From distant to personal
From the God of my _____________, to My God

The all powerful, all knowing Creator and Sustainer of the universe wants to know you personally. He sent His one and only Son to make this possible. He has invited each of us to His Kingdom. But no one enters into the Kingdom of God through another person. There is no second-hand faith that saves anyone. We all can be immensely blessed and influenced by godly people in our lives. But no connection to a father, a mother, a spouse, a grandparent, a relative, a pastor or a friend will qualify. “There is one God and one mediator between God and men, the man Christ Jesus (6).” We come to God through Him or not at all.

(1) Genesis 31:5
(2) Genesis 31:42
(3) Genesis 31:53
(4) Genesis 32:9
(5) Genesis 32:28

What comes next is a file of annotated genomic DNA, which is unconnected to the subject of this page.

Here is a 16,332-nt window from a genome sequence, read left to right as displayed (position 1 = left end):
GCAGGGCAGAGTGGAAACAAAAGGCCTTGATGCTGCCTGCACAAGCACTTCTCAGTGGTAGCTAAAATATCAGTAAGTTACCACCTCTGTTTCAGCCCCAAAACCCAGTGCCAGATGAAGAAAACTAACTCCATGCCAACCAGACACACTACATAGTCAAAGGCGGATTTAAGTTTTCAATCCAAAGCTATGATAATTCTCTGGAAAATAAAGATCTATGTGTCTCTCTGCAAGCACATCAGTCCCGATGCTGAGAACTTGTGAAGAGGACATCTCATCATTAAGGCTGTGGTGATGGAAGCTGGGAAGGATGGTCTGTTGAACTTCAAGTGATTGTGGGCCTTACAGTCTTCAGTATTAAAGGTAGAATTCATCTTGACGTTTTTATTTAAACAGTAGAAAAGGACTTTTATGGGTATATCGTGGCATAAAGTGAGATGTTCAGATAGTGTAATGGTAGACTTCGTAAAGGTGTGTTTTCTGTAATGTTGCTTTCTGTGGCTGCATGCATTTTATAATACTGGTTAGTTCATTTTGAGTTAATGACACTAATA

(6) 1 Timothy 2:5

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punched by an angel

Jacob wrestling

(written by Pastor Joe)

The Word for Today: Genesis 32:3-32

mark this: Genesis 32:27 –
“What is your name?”

Jacob was born to wrestle.
In utero, he first tried a half-nelson on his brother Esau. Upon his birth, he had poor Esau in an ankle lock. As he grew up, he found that he couldn’t out muscle his brother by brute force, so, led by his personal trainer, his mom, Jacob learned how to outfox other people by schemes and deception. He wrestled away his brother’s birthright. (1) He did the same with his father’s blessing (2).

He then found himself in a Battle Royale with his equally conniving uncle Laban . What a match- there were all sorts of battles won by each side, involving daughters & decoys, idols & sheep. It was a dramatic and sordid tale- fit for the likes of a soap opera, or better yet, the soap opera for men- professional wrestling.